The rise of online patient portals is presenting radiologists with a golden opportunity and a formidable challenge. The opportunity: beat back market forces pushing the specialty toward commoditization. The challenge: master a new reporting language that remains sufficiently scientific for referring doctors yet becomes broadly accessible to medical laypersons—also known as “patients.”
That’s one way to characterize the gist of an open letter from five writerly radiologists to their peers in the September edition of the Journal of the American College of Radiology. Led by Michael Bruno, MS, MD, of Penn State, the authors imply a strong case for radiologists at all levels of experience to receive basic training in verbal expression. To that end, Bruno and another co-author have been offering “report clarity writer’s workshops” to radiology residents at Penn State’s Milton S. Hershey Medical Center.
“A poorly organized, confusing, or internally inconsistent report with misspellings and typos can erode patient confidence in their provider’s work and even their institution,” the letter states. “By extension, sloppy reports may render radiologists economically vulnerable in competitive markets. They may also create potent medicoelegal liability, and in the age of web portals, evidence of liability may be directly delivered into patients’ hands.”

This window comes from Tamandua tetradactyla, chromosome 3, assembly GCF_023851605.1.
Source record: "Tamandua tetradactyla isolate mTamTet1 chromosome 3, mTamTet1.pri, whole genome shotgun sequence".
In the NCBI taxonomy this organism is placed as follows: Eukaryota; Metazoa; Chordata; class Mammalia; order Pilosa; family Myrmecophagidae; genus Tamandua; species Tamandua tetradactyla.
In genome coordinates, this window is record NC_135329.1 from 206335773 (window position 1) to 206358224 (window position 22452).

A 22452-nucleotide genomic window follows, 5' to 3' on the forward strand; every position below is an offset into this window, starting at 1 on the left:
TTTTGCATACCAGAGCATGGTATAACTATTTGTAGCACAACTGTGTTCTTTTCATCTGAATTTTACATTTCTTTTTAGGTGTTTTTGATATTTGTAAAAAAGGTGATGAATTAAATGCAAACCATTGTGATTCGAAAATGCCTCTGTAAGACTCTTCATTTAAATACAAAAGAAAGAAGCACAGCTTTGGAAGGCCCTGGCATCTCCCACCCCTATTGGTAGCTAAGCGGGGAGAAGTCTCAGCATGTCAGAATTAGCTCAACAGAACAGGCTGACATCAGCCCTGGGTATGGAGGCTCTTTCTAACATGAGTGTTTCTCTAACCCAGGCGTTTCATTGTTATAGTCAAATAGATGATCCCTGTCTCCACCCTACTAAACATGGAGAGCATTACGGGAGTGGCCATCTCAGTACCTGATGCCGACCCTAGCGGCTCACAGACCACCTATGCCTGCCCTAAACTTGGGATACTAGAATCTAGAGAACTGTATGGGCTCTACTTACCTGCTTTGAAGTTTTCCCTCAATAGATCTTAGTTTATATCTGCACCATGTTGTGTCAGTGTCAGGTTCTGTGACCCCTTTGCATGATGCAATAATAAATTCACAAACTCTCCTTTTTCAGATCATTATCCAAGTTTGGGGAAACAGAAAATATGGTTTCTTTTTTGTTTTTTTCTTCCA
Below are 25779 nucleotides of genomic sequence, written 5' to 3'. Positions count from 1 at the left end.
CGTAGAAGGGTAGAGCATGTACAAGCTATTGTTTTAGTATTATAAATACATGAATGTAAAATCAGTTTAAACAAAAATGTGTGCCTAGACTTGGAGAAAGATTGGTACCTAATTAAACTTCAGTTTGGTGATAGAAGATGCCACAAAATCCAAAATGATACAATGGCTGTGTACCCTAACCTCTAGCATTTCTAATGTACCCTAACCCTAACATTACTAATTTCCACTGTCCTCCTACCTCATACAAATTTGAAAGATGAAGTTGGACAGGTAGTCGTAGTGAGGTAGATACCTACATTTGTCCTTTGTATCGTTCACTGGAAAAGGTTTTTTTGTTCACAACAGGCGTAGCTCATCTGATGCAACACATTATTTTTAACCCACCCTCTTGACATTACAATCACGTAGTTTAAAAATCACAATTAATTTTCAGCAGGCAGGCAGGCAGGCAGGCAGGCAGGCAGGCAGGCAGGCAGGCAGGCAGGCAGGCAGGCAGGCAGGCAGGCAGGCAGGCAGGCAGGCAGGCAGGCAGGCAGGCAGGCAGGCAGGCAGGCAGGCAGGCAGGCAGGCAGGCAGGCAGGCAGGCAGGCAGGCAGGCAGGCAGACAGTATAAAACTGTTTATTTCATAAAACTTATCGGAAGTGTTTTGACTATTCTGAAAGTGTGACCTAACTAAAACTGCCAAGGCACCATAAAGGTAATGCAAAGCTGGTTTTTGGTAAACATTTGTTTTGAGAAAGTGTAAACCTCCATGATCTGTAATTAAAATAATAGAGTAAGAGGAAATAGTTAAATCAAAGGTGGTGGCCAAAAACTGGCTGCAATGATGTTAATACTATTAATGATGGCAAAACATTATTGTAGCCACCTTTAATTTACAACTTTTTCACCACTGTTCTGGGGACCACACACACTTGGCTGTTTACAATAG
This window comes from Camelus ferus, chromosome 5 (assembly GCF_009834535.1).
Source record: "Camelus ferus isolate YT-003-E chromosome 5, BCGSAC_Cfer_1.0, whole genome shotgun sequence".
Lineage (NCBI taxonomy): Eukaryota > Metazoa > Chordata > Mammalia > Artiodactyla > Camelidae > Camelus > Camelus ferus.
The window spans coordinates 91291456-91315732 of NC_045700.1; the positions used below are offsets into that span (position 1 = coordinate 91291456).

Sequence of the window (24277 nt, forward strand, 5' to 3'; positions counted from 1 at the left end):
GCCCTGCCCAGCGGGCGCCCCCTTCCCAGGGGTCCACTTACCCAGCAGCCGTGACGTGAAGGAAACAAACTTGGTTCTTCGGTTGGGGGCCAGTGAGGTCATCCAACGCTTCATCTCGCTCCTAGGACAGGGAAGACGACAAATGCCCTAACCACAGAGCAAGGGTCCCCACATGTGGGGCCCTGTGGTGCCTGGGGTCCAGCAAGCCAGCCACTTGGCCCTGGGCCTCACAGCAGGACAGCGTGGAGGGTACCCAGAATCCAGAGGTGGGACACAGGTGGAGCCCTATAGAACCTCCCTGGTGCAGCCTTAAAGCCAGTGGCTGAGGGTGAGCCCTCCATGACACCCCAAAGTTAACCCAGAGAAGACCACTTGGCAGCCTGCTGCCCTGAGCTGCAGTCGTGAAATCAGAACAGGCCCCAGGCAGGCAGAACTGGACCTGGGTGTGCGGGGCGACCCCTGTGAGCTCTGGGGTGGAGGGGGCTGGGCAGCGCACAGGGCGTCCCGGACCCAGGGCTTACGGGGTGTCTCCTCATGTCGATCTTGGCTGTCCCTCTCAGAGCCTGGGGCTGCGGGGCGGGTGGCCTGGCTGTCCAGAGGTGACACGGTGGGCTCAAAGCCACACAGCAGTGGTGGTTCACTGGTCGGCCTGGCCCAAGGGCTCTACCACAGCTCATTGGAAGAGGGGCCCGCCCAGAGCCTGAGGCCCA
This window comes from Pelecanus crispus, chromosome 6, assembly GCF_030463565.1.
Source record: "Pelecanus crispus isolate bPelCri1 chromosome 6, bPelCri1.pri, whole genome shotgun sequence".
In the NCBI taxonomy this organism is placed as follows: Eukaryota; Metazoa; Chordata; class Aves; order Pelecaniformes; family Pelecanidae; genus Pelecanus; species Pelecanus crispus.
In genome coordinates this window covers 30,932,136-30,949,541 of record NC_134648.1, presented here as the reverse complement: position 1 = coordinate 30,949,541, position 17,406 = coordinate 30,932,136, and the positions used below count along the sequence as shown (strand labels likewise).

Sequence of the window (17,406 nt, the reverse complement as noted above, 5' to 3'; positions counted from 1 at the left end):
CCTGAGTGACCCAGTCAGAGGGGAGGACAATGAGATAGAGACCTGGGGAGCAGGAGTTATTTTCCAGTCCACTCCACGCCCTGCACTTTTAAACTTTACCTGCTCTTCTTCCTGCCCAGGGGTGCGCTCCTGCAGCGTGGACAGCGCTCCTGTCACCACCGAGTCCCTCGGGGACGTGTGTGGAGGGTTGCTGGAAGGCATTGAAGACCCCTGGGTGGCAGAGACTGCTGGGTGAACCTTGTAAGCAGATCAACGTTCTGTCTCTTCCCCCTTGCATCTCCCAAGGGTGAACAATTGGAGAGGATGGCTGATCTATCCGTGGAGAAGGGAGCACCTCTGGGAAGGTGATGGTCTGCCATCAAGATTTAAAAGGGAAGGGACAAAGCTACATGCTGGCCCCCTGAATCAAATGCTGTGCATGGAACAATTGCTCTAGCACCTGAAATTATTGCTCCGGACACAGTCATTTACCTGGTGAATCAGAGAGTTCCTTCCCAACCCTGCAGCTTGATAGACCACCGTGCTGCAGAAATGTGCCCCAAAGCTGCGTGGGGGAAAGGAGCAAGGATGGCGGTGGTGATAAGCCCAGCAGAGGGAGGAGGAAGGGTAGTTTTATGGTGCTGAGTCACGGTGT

Web-based patient portals are a natural development in a wired world demanding transparency. It’s also no surprise that, because they give patients 24-hour access to their own medical records, such portals are a mandated means of provider-patient communication, thanks to Meaningful Use stage 2. However, the authors contend, the positive incentives for writing clearer radiology reports are even more compelling than the punitive. “Patient portals may ultimately prove to be one of the most powerful tools radiologists have to enhance the value they bring to health care,” they write.
The drive to offer patients direct access to their radiology reports has been gathering steam for some time. In 2007, the American Journal of Roentgenology ran an article titled “Communicating Results of All Radiologic Examinations Directly to Patients: Has the Time Come?” In 2009, the American Recovery and Reinvestment Act’s HITECH section allocated almost $20 billion to speed implementation of EMR systems, stressing the incorporation of patient portals.
By now the momentum has finally reached the point where, as the authors put it, the “patient web portal is a ‘train that has left the station.’ It is a nationwide reality, alongside public and professional expectations regarding transparent communication. Radiologists can help control the process or passively comply as others formulate key policies about patient access to radiological reports. Radiologists have much to gain by leading the discourse and much to lose by avoiding it.”
The letter lays out a handful of tips and pointers for more patient-friendly report writing. Among the suggestions: Avoid excessive jargon; convey uncertainty forthrightly; be sensitive to the patient, but do not unduly avoid sensitive topics; make evidence-based recommendations; document all direct communication; and proofread.
Click here to read the full text of “The ‘Open Letter’: Radiologists’ Reports in the Era of Patient Web Portals” (which is new to print but has been online since May).